Mar 15, 2011

Kerouac's On The Road (an excerpt)

   That night Galatea, Dean, and I went to get Marie. This girl had a basement apartment, a little daughter, and an old car that barely ran and which Dean and I had to push down the street as the girls jammed at the starter. We went to Galatea's, and there everybody sat around - Marie, her daughter, Galatea, Roy Johnson, Dorothy his wife - all sullen in the overstuffed furniture as I stood in a corner, neutral in Frisco problems, and Dean stood in the middle of the room with his balloon-thumb in the air breast-high, giggling. 'Gawd damn,' he said, 'we're all losing our fingers - hawr-hawr-hawr.'
   'Dean, why do you act so foolish?' said Galatea. 'Camille called and said you left her. Don't you realize you have a daughter?'
   'He didn't leave her, she kicked him out!' I said, breaking my neutrality. They all gave me dirty looks; Dean grinned. 'And with that thumb, what do you expect the poor guy to do?' I added. They all looked at me; particularly Dorothy Johnson lowered a mean gaze on me. It wasn't anything but a sewing circle, and the center of it was the culprit, Dean - responsible, perhaps, for everything that was wrong. I looked out the window at the buzzing night-street of Mission; I wanted to get going and hear the great jazz of Frisco - and remember, this was only my second night in town.
   'I think Marylou was very, very wise leaving you, Dean,' said Galatea. 'For years now you haven't had any sense of responsibility for anyone. You've done so many awful things I don't know what to say to you.'
   And in fact that was the point, and they all sat around looking at Dean with lowered and hating eyes, and he stood on the carpet in the middle of them and giggled - he just giggled. He made a little dance. His bandage was getting dirtier all the time; it began to flop and unroll. I suddenly realized that Dean, by virtue of his enormous series of sins, was becoming the Idiot, the Imbecile, the Saint of the lot.
   'You have absolutely no regard for anybody but yourself and your damned kicks. All you think about is what's hanging between your legs and how much money or fun you can get out of people and then you just throw them aside. Not only that but you're silly about it. It never occurs to you that life is serious and there are people trying to make something decent out of it instead of just goofing all the time.'
   That's what Dean was, the HOLY GOOF.
'Camille is crying her heart out tonight, but don't think for a minute she wants you back, she said she never wanted to see you again and she said it was to be final this time. Yet you stand here and make silly faces, and I don't think there's a care in your heart.'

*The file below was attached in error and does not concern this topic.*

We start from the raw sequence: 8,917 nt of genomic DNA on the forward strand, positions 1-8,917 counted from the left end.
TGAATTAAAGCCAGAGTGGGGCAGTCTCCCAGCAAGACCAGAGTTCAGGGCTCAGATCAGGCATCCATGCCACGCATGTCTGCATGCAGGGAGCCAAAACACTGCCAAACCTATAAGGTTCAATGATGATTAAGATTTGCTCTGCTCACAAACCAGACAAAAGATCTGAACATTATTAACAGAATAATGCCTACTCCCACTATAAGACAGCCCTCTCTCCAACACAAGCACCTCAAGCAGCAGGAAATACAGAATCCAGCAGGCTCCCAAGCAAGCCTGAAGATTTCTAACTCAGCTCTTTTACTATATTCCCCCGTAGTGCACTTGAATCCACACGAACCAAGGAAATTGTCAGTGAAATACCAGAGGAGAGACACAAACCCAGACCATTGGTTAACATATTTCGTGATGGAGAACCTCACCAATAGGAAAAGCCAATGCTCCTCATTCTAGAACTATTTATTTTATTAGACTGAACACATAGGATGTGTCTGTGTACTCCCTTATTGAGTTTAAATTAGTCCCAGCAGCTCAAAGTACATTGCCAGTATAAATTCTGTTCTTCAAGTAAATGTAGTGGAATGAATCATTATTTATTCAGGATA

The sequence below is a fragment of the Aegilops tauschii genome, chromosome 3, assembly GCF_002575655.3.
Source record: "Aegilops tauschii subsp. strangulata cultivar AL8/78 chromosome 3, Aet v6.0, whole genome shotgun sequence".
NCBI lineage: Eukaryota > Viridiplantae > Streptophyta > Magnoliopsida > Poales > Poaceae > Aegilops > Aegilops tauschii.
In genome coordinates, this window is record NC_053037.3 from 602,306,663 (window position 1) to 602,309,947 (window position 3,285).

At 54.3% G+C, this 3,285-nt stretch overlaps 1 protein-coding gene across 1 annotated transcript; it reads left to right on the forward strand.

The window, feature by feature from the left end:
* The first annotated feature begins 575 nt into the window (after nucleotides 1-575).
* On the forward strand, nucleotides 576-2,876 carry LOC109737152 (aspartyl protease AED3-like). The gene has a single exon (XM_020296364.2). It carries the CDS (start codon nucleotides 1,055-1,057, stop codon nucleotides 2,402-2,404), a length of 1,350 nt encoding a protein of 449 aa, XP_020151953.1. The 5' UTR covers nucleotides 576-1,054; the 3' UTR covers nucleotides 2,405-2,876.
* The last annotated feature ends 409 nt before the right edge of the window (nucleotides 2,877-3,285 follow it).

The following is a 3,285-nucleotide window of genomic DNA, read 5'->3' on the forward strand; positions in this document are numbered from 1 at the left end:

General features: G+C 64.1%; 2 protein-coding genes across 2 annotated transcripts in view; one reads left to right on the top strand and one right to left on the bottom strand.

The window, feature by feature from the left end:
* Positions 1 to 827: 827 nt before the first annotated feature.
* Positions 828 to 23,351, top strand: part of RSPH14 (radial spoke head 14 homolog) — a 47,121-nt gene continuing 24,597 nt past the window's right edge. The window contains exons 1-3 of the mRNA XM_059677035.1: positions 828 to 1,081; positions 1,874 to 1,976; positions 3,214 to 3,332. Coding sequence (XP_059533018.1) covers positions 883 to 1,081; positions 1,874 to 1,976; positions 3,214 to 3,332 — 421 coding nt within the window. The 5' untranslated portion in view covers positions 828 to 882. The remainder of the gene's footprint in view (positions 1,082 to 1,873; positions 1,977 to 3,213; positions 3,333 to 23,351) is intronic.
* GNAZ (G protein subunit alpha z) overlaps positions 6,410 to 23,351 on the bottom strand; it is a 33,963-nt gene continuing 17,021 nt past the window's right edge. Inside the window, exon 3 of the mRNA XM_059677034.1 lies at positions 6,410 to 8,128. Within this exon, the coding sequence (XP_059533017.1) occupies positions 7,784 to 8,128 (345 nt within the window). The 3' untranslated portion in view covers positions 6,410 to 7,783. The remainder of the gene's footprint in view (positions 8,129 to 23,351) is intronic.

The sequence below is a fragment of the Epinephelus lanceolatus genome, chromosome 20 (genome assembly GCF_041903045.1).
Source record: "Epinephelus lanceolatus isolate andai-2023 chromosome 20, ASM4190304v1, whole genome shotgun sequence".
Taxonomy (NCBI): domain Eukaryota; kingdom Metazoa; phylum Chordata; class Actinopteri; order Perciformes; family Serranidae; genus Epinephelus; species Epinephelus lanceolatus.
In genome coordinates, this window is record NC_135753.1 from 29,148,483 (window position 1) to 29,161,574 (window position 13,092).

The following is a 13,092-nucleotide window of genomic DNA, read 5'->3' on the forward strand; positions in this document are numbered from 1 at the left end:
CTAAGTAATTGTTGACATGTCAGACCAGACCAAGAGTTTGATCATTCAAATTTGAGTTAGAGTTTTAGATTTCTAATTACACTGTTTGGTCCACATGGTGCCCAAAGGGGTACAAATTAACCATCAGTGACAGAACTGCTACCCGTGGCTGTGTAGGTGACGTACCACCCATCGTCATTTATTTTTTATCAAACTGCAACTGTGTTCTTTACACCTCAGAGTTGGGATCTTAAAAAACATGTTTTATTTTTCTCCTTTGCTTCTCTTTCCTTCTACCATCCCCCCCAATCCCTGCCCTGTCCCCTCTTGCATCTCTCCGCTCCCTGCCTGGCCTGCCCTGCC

This was not true; I knew better and I could have told them all. I didn't see any sense in trying it. I longed to go and put my arm around Dean and say, Now look here, all of you, remember just one thing: this guy has his troubles too, and another thing, he never complains and he's given all of you a damned good time just being himself, and if that isn't enough for you then send him to the firing squad, that's apparently what you're itching to do anyway...
   Nevertheless Galatea Dunkel was the only one in the gang who wasn't afraid of Dean and could sit there calmly, with her face hanging out, telling him off in front of everybody. There were earlier days in Denver when Dean had everybody sit in the dark with the girls and just talked, and talked, and talked, with a voice that was once hypnotic and strange and was said to make the girls come across by sheer force of persuasion and the content of what he said. This was when he was fifteen, sixteen. Now his disciples were married and the wives of his disciples had him on the carpet for the sexuality and the life he had helped bring into being. I listened further.
   'Now you're going East with Sal,' Galatea said, 'and what do you think you're going to accomplish by that? Camille has to stay home and mind the baby now you're gone - how can she keep her job? - and she never wants to see you again and I don't blame her. If you see Ed along the road you tell him to come back to me or I'll kill him.'
   Just as flat as that. It was the saddest night. I felt as if I was with strange brothers and sisters in a pitiful dream. Then a complete silence fell over everybody; where once Dean would have talked his way out, he now fell silent himself, but standing in front of everybody, ragged and broken and idiotic, right under the lightbulbs, his bony mad face covered with sweat and throbbing veins, saying, 'Yes, yes, yes,' as though tremendous revelations were pouring into him all the time now, and I am convinced they were, and the others suspected as much and were frightened. He was BEAT - the root, the soul of Beatific. What was he knowing? He tried all in his power to tell me what he was knowing, and they envied that about me, my position at his side, defending him and drinking him in as they once tried to do. Then they looked at me. What was I, a stranger, doing on the West Coast this fair night? I recoiled from the thought.
   'We're going to Italy,' I said, I washed my hands of the whole matter. Then, too, there was a strange sense of maternal satisfaction in the air, for the girls were really looking at Dean the way a mother looks at the dearest and most errant child, and he with his sad thumb and all his revelations knew it well, and that was why he was able, in tick-tocking silence, to walk out of the apartment without a word, to wait for us downstairs as soon as we'd made up our minds about time. This was what we sensed about the ghost on the sidewalk. I looked out the window. He was alone in the doorway, digging the street. Bitterness, recriminations, advice, morality, sadness - everything was behind him, and ahead of him was the ragged and ecstatic joy of pure being.

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